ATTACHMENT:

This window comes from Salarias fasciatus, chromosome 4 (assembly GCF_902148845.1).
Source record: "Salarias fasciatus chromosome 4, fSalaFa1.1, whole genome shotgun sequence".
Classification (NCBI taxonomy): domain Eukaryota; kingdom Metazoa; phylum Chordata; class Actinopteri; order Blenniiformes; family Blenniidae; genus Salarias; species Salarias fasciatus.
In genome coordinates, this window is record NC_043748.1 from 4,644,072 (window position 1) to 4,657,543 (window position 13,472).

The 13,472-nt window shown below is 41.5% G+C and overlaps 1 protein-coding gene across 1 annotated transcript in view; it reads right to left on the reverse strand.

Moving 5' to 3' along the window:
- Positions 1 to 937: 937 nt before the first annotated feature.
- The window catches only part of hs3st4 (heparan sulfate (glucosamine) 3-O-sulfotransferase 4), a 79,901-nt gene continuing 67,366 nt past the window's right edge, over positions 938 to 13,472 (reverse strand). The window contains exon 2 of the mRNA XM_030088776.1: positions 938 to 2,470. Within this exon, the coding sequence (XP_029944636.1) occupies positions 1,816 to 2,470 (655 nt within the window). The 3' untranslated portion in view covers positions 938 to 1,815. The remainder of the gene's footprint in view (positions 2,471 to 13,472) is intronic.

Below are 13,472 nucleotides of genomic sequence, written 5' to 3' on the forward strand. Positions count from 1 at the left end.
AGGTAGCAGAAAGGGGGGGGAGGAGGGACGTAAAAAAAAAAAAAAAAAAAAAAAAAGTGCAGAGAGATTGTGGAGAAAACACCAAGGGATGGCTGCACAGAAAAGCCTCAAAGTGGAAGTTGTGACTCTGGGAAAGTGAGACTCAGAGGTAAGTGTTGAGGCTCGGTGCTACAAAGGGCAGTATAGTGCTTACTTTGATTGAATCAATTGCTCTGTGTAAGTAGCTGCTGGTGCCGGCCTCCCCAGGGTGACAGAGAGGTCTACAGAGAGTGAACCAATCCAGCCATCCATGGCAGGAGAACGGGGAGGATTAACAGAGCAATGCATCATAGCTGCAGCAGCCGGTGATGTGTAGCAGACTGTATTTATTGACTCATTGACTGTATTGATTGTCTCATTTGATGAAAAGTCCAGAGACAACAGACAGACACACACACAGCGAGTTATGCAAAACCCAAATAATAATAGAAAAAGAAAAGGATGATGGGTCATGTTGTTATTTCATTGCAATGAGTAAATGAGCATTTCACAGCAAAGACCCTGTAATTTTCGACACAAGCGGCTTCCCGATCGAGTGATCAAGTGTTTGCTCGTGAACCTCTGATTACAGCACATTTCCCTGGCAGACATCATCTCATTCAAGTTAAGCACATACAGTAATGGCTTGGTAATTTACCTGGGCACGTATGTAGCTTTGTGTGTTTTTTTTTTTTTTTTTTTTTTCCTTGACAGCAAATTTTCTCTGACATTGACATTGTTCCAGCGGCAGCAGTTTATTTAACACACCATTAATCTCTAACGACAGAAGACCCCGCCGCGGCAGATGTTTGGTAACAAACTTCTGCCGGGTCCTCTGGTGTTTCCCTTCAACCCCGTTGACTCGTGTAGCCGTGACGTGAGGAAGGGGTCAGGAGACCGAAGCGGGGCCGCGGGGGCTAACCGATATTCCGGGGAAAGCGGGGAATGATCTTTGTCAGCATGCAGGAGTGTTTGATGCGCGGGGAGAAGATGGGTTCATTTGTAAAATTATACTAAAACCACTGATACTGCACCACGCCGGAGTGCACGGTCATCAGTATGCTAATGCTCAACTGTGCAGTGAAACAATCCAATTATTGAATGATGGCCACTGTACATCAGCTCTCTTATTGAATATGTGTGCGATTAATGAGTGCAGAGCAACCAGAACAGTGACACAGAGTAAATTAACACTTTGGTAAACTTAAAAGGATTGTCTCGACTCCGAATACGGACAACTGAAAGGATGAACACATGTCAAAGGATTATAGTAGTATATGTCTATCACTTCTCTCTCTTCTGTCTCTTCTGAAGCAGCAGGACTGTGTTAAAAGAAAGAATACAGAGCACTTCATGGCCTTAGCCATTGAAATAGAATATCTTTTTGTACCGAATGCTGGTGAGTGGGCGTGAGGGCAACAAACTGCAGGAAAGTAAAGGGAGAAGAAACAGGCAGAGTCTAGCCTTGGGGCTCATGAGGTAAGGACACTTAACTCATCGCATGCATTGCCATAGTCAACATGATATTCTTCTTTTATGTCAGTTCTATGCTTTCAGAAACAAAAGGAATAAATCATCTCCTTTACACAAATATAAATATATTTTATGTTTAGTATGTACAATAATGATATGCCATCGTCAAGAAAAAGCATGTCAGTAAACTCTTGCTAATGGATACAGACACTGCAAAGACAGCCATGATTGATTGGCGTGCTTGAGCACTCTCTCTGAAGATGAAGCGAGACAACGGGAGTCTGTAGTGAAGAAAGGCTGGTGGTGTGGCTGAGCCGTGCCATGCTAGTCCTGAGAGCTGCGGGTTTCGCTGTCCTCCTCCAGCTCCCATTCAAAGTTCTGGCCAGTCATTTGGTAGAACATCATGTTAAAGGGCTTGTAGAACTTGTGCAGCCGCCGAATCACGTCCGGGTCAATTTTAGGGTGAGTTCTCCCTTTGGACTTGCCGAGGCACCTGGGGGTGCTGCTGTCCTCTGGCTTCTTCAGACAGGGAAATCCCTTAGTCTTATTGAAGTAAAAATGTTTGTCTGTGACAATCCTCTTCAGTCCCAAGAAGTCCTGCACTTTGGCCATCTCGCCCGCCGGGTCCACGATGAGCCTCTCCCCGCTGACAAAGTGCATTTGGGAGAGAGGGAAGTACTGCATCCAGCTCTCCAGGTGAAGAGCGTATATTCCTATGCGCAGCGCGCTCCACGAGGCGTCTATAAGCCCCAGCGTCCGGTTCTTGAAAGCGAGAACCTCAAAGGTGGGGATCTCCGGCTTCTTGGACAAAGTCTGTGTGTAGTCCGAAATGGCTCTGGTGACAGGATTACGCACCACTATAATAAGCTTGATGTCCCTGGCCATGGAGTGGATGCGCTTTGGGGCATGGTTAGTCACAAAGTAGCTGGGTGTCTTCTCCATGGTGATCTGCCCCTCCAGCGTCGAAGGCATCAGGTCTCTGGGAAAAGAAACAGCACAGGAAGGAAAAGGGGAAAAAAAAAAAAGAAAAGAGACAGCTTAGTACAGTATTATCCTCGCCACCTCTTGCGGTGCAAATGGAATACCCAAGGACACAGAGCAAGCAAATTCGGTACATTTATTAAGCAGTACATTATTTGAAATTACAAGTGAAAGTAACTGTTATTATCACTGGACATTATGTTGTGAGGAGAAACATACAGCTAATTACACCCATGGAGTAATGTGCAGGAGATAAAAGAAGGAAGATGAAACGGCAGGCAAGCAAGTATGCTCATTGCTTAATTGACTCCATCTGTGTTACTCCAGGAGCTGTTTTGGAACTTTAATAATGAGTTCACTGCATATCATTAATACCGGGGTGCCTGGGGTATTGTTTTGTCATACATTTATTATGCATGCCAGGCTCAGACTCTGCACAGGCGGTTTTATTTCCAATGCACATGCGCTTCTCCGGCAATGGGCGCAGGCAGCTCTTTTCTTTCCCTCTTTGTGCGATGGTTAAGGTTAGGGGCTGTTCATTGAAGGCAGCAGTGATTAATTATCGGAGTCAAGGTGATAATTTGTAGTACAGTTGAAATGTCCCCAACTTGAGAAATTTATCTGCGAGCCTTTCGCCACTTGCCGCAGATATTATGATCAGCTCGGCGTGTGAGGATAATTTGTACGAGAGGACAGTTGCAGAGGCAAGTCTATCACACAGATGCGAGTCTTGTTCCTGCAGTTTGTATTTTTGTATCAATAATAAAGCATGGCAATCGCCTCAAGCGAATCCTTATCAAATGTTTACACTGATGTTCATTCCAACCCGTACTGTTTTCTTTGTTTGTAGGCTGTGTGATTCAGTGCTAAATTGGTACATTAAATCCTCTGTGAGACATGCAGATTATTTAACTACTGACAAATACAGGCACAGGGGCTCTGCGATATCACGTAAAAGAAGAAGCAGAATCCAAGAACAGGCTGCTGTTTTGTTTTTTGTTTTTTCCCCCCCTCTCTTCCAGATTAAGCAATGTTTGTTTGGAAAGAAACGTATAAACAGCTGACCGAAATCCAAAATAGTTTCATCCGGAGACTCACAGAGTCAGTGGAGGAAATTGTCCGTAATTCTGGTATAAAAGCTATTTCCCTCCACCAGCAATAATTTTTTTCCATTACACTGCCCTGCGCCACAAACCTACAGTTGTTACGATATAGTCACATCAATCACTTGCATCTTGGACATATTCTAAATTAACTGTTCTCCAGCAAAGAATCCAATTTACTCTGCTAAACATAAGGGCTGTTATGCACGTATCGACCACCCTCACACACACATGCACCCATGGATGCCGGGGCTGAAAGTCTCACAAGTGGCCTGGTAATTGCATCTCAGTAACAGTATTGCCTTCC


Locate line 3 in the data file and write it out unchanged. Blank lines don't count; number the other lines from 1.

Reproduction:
Classification (NCBI taxonomy): domain Eukaryota; kingdom Metazoa; phylum Chordata; class Actinopteri; order Blenniiformes; family Blenniidae; genus Salarias; species Salarias fasciatus.